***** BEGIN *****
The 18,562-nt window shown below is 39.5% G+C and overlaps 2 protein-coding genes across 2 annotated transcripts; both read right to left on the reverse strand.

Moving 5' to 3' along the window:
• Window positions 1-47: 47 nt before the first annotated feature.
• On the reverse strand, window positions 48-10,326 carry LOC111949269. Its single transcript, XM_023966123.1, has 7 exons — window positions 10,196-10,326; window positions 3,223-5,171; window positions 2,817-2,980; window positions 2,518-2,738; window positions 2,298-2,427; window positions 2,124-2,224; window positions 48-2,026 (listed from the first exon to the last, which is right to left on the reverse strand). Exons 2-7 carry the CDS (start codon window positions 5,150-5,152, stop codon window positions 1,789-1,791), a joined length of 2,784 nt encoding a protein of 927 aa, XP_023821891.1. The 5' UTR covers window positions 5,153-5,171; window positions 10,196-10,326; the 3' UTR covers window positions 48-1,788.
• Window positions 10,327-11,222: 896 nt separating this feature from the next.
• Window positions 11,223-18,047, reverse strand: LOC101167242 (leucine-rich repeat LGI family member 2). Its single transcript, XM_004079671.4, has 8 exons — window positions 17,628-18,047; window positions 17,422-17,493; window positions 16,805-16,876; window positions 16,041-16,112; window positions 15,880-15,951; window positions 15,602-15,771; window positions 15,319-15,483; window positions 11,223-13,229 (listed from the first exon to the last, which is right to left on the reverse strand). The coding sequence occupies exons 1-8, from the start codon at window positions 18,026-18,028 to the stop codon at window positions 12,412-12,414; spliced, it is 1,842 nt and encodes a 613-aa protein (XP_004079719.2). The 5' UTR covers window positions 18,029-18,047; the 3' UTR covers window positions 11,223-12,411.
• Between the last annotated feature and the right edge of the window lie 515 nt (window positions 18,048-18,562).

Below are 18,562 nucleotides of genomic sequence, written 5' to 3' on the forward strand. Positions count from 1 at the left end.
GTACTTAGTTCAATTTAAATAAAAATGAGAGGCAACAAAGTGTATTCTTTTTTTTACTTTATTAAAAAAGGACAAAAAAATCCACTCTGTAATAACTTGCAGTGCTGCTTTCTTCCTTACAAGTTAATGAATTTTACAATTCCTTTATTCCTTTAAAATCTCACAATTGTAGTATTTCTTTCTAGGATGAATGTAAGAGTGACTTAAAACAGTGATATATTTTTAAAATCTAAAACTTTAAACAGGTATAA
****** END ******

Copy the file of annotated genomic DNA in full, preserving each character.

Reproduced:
The 18,562-nt window shown below is 39.5% G+C and overlaps 2 protein-coding genes across 2 annotated transcripts; both read right to left on the reverse strand.

Moving 5' to 3' along the window:
• Window positions 1-47: 47 nt before the first annotated feature.
• On the reverse strand, window positions 48-10,326 carry LOC111949269. Its single transcript, XM_023966123.1, has 7 exons — window positions 10,196-10,326; window positions 3,223-5,171; window positions 2,817-2,980; window positions 2,518-2,738; window positions 2,298-2,427; window positions 2,124-2,224; window positions 48-2,026 (listed from the first exon to the last, which is right to left on the reverse strand). Exons 2-7 carry the CDS (start codon window positions 5,150-5,152, stop codon window positions 1,789-1,791), a joined length of 2,784 nt encoding a protein of 927 aa, XP_023821891.1. The 5' UTR covers window positions 5,153-5,171; window positions 10,196-10,326; the 3' UTR covers window positions 48-1,788.
• Window positions 10,327-11,222: 896 nt separating this feature from the next.
• Window positions 11,223-18,047, reverse strand: LOC101167242 (leucine-rich repeat LGI family member 2). Its single transcript, XM_004079671.4, has 8 exons — window positions 17,628-18,047; window positions 17,422-17,493; window positions 16,805-16,876; window positions 16,041-16,112; window positions 15,880-15,951; window positions 15,602-15,771; window positions 15,319-15,483; window positions 11,223-13,229 (listed from the first exon to the last, which is right to left on the reverse strand). The coding sequence occupies exons 1-8, from the start codon at window positions 18,026-18,028 to the stop codon at window positions 12,412-12,414; spliced, it is 1,842 nt and encodes a 613-aa protein (XP_004079719.2). The 5' UTR covers window positions 18,029-18,047; the 3' UTR covers window positions 11,223-12,411.
• Between the last annotated feature and the right edge of the window lie 515 nt (window positions 18,048-18,562).

Below are 18,562 nucleotides of genomic sequence, written 5' to 3' on the forward strand. Positions count from 1 at the left end.
GTACTTAGTTCAATTTAAATAAAAATGAGAGGCAACAAAGTGTATTCTTTTTTTTACTTTATTAAAAAAGGACAAAAAAATCCACTCTGTAATAACTTGCAGTGCTGCTTTCTTCCTTACAAGTTAATGAATTTTACAATTCCTTTATTCCTTTAAAATCTCACAATTGTAGTATTTCTTTCTAGGATGAATGTAAGAGTGACTTAAAACAGTGATATATTTTTAAAATCTAAAACTTTAAACAGGTATAA